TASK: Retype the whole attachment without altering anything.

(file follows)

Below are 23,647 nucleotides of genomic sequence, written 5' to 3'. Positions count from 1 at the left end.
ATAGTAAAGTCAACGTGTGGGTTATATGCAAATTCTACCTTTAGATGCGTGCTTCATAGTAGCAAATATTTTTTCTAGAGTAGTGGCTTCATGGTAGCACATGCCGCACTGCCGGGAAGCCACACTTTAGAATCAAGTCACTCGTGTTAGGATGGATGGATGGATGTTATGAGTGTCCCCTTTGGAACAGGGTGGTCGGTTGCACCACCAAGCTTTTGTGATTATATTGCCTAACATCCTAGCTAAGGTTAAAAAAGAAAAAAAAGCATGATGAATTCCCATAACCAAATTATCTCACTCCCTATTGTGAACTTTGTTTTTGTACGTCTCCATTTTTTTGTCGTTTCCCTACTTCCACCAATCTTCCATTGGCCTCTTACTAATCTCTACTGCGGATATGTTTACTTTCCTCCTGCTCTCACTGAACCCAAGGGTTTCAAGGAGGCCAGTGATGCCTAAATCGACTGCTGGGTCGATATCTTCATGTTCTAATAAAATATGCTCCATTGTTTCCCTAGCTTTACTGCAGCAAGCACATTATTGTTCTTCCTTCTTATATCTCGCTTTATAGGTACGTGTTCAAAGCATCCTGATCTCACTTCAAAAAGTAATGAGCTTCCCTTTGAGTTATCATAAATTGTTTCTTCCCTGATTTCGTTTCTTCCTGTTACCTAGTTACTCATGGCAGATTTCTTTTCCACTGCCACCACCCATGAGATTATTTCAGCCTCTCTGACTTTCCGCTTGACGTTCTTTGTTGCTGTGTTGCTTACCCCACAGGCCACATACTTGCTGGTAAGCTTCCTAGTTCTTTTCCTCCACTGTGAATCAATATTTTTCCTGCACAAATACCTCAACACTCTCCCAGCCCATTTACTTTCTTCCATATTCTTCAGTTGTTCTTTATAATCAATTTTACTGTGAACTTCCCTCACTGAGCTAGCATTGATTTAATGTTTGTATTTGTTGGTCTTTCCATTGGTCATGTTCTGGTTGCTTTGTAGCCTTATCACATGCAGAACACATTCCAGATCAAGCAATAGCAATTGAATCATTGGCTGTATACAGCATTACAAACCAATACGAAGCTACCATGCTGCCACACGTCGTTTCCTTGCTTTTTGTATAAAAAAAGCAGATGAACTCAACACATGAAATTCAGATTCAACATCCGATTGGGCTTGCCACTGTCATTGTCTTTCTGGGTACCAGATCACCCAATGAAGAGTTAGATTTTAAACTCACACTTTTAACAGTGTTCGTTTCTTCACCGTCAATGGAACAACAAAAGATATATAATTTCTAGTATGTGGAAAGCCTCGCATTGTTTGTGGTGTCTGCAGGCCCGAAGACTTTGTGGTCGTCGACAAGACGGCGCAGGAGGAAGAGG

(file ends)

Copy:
Below are 23,647 nucleotides of genomic sequence, written 5' to 3'. Positions count from 1 at the left end.
ATAGTAAAGTCAACGTGTGGGTTATATGCAAATTCTACCTTTAGATGCGTGCTTCATAGTAGCAAATATTTTTTCTAGAGTAGTGGCTTCATGGTAGCACATGCCGCACTGCCGGGAAGCCACACTTTAGAATCAAGTCACTCGTGTTAGGATGGATGGATGGATGTTATGAGTGTCCCCTTTGGAACAGGGTGGTCGGTTGCACCACCAAGCTTTTGTGATTATATTGCCTAACATCCTAGCTAAGGTTAAAAAAGAAAAAAAAGCATGATGAATTCCCATAACCAAATTATCTCACTCCCTATTGTGAACTTTGTTTTTGTACGTCTCCATTTTTTTGTCGTTTCCCTACTTCCACCAATCTTCCATTGGCCTCTTACTAATCTCTACTGCGGATATGTTTACTTTCCTCCTGCTCTCACTGAACCCAAGGGTTTCAAGGAGGCCAGTGATGCCTAAATCGACTGCTGGGTCGATATCTTCATGTTCTAATAAAATATGCTCCATTGTTTCCCTAGCTTTACTGCAGCAAGCACATTATTGTTCTTCCTTCTTATATCTCGCTTTATAGGTACGTGTTCAAAGCATCCTGATCTCACTTCAAAAAGTAATGAGCTTCCCTTTGAGTTATCATAAATTGTTTCTTCCCTGATTTCGTTTCTTCCTGTTACCTAGTTACTCATGGCAGATTTCTTTTCCACTGCCACCACCCATGAGATTATTTCAGCCTCTCTGACTTTCCGCTTGACGTTCTTTGTTGCTGTGTTGCTTACCCCACAGGCCACATACTTGCTGGTAAGCTTCCTAGTTCTTTTCCTCCACTGTGAATCAATATTTTTCCTGCACAAATACCTCAACACTCTCCCAGCCCATTTACTTTCTTCCATATTCTTCAGTTGTTCTTTATAATCAATTTTACTGTGAACTTCCCTCACTGAGCTAGCATTGATTTAATGTTTGTATTTGTTGGTCTTTCCATTGGTCATGTTCTGGTTGCTTTGTAGCCTTATCACATGCAGAACACATTCCAGATCAAGCAATAGCAATTGAATCATTGGCTGTATACAGCATTACAAACCAATACGAAGCTACCATGCTGCCACACGTCGTTTCCTTGCTTTTTGTATAAAAAAAGCAGATGAACTCAACACATGAAATTCAGATTCAACATCCGATTGGGCTTGCCACTGTCATTGTCTTTCTGGGTACCAGATCACCCAATGAAGAGTTAGATTTTAAACTCACACTTTTAACAGTGTTCGTTTCTTCACCGTCAATGGAACAACAAAAGATATATAATTTCTAGTATGTGGAAAGCCTCGCATTGTTTGTGGTGTCTGCAGGCCCGAAGACTTTGTGGTCGTCGACAAGACGGCGCAGGAGGAAGAGG